Listed Building Consent was needed before the Waterways Recovery Group volunteers could work to replace the collapsed retaining wall.
I learnt from Colin that the branch at Ipswich began to feel that the river, and its environment, would be better served by a group that had purely local aims. A sub-committee was charged with setting up a Trust. This was to be both a limited liability company and registered as a charity. In May 2007 this was achieved and the Trust is now a completely independent organisation, although it does have strong links with the local branch of the IWA, with some of its officers serving on both groups. While the legalities of the formation of the trust were achieved last year, the Trust is only now being promoted to the public and it is to hold its first public meeting in September this year (See Box out).
Brick-laying in progress on the new retaining wall alongside the silted up entrance to the mill race.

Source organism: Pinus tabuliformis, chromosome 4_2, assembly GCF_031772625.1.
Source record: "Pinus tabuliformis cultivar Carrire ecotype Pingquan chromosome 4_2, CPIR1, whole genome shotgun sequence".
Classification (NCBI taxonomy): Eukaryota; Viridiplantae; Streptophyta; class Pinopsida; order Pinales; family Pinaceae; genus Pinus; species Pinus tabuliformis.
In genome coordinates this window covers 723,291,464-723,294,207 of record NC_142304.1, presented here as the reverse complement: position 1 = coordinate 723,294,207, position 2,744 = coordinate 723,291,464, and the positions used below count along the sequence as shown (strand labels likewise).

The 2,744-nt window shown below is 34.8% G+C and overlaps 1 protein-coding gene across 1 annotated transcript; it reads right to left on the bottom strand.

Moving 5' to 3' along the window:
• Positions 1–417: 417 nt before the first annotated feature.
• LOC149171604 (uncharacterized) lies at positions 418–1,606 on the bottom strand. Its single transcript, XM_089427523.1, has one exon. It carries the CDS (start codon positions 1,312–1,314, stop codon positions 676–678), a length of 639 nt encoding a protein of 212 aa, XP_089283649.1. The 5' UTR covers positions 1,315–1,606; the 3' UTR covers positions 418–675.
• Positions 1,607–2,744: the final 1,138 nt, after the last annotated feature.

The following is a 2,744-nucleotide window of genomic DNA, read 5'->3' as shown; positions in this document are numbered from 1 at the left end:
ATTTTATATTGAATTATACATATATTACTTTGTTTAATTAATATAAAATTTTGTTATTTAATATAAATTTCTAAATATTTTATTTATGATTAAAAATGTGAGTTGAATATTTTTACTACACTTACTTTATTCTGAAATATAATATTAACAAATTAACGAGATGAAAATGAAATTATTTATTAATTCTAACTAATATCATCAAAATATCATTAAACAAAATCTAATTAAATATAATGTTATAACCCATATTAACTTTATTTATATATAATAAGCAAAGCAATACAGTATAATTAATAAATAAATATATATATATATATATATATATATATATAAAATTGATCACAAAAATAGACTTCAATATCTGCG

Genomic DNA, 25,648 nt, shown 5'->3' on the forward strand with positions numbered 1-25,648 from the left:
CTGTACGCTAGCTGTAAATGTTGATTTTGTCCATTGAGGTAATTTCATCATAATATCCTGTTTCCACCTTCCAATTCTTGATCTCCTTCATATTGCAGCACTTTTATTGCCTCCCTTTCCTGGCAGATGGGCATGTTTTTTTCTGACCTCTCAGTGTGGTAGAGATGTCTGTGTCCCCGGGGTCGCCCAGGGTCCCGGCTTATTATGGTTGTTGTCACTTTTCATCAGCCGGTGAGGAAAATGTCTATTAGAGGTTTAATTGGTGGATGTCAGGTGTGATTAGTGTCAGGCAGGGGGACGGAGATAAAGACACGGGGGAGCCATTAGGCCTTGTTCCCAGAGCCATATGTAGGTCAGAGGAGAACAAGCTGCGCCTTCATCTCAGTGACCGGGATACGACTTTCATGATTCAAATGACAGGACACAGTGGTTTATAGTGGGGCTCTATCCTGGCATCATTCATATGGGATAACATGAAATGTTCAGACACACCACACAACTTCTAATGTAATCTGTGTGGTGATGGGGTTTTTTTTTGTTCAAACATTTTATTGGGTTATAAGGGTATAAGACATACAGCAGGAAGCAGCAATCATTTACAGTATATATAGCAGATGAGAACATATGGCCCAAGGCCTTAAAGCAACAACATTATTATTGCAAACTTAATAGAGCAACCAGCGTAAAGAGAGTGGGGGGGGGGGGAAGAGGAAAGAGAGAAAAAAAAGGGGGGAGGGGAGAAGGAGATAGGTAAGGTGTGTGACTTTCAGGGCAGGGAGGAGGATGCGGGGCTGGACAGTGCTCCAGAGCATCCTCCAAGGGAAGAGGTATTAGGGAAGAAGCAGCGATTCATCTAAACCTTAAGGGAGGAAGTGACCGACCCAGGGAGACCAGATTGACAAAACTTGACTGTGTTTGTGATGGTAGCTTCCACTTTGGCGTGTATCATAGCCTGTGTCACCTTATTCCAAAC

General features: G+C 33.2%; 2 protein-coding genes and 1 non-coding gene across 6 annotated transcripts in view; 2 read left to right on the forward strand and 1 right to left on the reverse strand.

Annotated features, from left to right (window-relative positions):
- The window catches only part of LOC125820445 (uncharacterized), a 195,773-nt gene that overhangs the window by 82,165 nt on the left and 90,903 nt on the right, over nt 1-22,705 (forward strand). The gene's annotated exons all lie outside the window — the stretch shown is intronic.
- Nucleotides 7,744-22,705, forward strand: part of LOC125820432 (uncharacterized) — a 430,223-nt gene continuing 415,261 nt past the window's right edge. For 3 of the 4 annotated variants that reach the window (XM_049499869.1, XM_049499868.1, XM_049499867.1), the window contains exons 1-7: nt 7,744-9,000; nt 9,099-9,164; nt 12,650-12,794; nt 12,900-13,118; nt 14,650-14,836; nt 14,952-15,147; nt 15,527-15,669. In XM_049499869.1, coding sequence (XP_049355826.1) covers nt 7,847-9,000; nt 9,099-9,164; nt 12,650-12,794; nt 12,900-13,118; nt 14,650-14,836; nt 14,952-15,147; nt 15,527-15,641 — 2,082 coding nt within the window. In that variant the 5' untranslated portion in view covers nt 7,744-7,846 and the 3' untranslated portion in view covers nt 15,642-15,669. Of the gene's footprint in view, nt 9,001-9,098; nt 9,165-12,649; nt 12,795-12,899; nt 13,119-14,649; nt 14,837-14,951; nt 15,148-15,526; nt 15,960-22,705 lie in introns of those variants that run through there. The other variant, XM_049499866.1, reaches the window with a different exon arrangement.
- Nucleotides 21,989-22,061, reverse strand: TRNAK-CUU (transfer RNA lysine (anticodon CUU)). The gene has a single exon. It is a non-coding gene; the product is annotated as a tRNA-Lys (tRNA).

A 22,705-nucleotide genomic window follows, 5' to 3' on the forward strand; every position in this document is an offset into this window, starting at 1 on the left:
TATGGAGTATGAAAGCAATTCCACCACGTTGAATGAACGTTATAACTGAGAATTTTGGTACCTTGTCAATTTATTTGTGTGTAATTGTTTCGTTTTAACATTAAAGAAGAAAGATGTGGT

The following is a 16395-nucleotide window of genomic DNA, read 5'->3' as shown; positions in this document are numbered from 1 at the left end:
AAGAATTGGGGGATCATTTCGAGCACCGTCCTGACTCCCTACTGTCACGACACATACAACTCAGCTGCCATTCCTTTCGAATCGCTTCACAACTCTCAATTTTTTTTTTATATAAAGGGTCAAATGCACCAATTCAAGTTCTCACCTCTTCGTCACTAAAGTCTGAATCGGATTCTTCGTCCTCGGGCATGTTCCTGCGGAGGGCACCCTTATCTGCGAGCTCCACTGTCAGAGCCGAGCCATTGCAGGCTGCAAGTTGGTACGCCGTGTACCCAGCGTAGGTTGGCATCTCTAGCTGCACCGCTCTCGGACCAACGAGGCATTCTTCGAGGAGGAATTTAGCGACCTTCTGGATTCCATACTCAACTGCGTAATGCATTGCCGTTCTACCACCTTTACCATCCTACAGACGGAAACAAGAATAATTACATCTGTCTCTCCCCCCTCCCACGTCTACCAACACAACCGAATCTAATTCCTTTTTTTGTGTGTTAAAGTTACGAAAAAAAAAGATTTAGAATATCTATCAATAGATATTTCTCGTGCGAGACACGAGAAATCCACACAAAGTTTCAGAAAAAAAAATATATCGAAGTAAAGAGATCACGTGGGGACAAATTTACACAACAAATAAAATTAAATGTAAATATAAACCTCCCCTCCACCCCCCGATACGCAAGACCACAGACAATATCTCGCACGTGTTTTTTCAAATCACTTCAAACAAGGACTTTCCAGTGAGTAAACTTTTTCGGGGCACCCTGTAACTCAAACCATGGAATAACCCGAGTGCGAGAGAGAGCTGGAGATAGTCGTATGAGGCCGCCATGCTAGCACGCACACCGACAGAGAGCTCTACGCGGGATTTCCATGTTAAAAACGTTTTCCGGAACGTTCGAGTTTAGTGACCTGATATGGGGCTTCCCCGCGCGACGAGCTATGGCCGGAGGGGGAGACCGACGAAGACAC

Apart from the business of setting up an administration for the work of the group, Colin then explained what it took to get the work at this particular camp started. He began, "Mr Onians had made his fortune in the post war period and bought Baylham Mill and much of the area around in the early 1960s. After he died ten or twelve years ago, the trustees of the estate had particular problems with the Mill. It was a Grade Two Star listed building and in need of much work." Colin continued, "However, the big problem was with the lock and mill race. When we started negotiating to work on the lock, in 2005, the Environment Agency were claiming that the lock belonged to them. It took eighteen months to sort out. Eventually the Environment Agency dropped their claim and we were then able to reach agreement with the Onians Trustees about how to proceed." This was not straight forward as they needed listed building consent for the lock & planning permission and listed building consent for the retaining wall above the lock.